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Oct. 23, 2001 - The Environmental Association of St. Thomas-St. John brought about 25 of its members together Tuesday evening to go over concerns about the resort and timeshare development proposed for Botany Bay.
Carla Joseph, the president of EAST, said the group's position is not that it necessarily opposes development along the bay at the far western tip of St. Thomas. But, she said, it is concerned that the development plans are moving forward without the information needed to make good decisions -- and that government officials seem to be bending over backwards to accommodate the developers.
"The EAST opposition is based on lack of information," said Dayle Barry, chair of the group's Issues Committee. "We don't know if that land is suitable for this type of development."
Botany Bay Partners is proposing to develop an upscale 100-room resort along with dozens of condominium units, timeshare units and 40 residential properties. By law, the $169 million project must go through rezoning and an approval process before it can become a reality.
Preservation advocates have raised concerns about what will happen to archeological features of the land, including pre-Columbian remains and the only petroglyphs on St. Thomas. They also have reservations about the potential environmental on what has been called the last large undeveloped area on the island.
At the meeting, several noted that Botany Bay has been designated an "area of particular concern" for its pristine environment, and that a government study has recommended that it become "the cornerstone of a territorial park system."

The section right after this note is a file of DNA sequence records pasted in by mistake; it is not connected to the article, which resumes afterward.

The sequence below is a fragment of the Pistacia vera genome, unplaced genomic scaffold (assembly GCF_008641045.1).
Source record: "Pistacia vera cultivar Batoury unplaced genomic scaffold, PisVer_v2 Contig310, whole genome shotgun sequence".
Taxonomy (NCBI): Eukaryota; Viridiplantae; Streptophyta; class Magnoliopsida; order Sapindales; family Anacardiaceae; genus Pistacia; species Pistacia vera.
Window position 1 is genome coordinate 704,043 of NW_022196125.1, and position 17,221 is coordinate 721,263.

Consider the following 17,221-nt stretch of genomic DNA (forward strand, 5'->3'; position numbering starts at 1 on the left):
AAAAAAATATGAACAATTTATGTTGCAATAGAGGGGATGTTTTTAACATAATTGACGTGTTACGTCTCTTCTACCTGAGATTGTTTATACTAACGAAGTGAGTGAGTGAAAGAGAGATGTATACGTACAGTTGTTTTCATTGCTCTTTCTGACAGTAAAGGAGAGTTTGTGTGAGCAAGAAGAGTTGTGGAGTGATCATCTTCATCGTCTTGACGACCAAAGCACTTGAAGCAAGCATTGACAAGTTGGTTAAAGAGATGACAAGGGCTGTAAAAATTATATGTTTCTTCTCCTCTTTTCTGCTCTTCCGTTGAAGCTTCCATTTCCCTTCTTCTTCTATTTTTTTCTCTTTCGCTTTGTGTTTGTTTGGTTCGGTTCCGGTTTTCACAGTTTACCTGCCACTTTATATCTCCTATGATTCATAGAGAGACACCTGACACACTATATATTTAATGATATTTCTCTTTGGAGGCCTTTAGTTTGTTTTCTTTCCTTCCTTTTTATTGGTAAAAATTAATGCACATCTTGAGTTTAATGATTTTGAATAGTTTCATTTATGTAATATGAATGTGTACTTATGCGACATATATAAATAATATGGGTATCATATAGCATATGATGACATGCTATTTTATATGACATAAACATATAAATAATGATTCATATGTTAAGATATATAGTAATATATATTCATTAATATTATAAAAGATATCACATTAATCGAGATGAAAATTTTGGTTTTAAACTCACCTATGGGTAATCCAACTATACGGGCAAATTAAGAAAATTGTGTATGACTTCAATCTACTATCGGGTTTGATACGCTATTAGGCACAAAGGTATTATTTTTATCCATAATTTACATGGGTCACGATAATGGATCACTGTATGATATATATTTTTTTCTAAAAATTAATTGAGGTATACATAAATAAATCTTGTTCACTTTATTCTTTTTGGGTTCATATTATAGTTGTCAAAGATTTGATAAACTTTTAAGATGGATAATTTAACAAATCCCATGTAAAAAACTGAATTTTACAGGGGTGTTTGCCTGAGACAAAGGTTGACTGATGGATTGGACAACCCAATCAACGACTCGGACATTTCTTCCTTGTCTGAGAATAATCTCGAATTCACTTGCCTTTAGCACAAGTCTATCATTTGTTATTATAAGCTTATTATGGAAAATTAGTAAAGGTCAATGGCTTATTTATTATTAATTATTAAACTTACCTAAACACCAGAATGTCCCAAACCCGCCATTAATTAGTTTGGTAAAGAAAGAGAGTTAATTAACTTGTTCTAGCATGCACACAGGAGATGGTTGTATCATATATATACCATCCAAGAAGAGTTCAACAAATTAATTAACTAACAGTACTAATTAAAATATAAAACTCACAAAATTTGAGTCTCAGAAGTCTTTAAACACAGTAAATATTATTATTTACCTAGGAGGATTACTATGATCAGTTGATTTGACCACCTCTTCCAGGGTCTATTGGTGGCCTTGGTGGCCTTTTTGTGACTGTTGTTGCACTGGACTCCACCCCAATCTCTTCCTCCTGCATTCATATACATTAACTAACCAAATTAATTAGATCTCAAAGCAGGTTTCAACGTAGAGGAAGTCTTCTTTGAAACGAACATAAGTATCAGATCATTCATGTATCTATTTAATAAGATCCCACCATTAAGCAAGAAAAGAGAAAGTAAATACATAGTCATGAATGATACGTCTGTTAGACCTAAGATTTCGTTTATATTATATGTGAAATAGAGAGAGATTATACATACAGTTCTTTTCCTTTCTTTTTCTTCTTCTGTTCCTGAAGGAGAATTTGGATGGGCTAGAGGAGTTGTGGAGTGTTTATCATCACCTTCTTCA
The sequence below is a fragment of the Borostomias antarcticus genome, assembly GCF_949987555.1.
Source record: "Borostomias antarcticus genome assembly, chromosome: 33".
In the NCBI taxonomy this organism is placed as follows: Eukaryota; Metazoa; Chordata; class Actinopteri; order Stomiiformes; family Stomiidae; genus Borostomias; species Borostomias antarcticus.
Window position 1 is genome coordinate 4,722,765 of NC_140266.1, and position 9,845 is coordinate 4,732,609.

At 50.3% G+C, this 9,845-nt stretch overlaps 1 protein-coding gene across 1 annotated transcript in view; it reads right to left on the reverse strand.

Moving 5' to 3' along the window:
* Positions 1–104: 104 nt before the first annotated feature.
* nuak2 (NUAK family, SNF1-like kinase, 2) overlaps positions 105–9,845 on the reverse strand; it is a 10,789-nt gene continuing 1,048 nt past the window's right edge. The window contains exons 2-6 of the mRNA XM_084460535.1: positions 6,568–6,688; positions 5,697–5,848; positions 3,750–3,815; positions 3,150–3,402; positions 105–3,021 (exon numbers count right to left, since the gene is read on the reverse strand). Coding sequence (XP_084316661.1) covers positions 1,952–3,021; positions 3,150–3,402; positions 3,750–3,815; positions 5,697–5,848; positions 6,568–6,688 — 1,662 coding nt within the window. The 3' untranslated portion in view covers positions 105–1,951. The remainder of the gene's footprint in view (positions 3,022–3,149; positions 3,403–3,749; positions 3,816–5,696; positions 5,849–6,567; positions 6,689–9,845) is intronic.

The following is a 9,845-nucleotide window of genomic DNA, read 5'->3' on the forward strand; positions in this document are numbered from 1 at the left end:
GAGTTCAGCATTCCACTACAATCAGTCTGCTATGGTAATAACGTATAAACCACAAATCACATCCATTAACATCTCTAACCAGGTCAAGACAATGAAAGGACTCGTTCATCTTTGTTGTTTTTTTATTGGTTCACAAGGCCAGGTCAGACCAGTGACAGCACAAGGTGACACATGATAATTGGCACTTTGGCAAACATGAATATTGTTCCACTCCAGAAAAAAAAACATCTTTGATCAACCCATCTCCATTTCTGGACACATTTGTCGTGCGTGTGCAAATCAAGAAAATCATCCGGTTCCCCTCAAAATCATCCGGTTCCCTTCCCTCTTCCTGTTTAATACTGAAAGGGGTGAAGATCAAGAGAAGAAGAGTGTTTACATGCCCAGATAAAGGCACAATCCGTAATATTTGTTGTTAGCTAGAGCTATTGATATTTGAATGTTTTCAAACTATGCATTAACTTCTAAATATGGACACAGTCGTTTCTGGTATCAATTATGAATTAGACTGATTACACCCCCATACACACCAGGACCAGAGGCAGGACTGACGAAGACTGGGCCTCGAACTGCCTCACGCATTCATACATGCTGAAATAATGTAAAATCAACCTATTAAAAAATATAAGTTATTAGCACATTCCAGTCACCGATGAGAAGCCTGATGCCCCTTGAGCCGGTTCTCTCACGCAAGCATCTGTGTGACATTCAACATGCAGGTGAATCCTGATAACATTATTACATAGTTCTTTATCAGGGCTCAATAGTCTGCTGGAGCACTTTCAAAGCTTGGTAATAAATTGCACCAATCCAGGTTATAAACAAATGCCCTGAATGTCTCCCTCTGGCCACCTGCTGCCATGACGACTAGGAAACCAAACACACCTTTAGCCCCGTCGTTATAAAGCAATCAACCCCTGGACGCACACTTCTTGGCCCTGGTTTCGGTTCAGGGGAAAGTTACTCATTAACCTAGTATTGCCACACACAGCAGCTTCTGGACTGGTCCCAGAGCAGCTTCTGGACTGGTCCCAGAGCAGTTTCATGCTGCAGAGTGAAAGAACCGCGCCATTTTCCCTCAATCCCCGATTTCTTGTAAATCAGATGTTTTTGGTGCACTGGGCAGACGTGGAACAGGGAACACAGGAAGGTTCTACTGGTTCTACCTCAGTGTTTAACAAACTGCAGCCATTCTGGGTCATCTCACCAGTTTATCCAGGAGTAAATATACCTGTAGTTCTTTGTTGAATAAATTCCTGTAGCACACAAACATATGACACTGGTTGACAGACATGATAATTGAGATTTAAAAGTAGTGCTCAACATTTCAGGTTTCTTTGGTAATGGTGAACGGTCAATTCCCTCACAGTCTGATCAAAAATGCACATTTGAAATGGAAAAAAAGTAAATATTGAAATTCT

As a resort, the property would pump tens of millions of dollars into the community, the developers have stated. Ira Mills, director of the Office of Management and Budget, has cited the anticipated fiscal benefits of the proposal as an indicator of the territory' s economic recovery.
About 25 people attended the EAST meeting, which included a slide show of the scenic shoreline and undeveloped hillsides and a timeline of events as the Botany Bay project has unfolded.
Public hearings on the project have been postponed at least twice in recent months as the developers asked for time to compile reports on the potential impacts. The hearings have not yet been rescheduled.
The EAST members said they have been trying to meet with representatives of Botany Bay Partners to discuss their concerns.
Benita Martin-Samuel, a Bordeaux resident and a member of the We Grow Food agricultural cooperative, said many area residents believe the development will go through but want to see certain conditions imposed.
She said she would like to see public access to the historical resources of the area and that farmers in the area have been promised access to water from a new desalination plant that would be part of the development. She also said she believes most West End residents do not want to see the area become a commercial zone.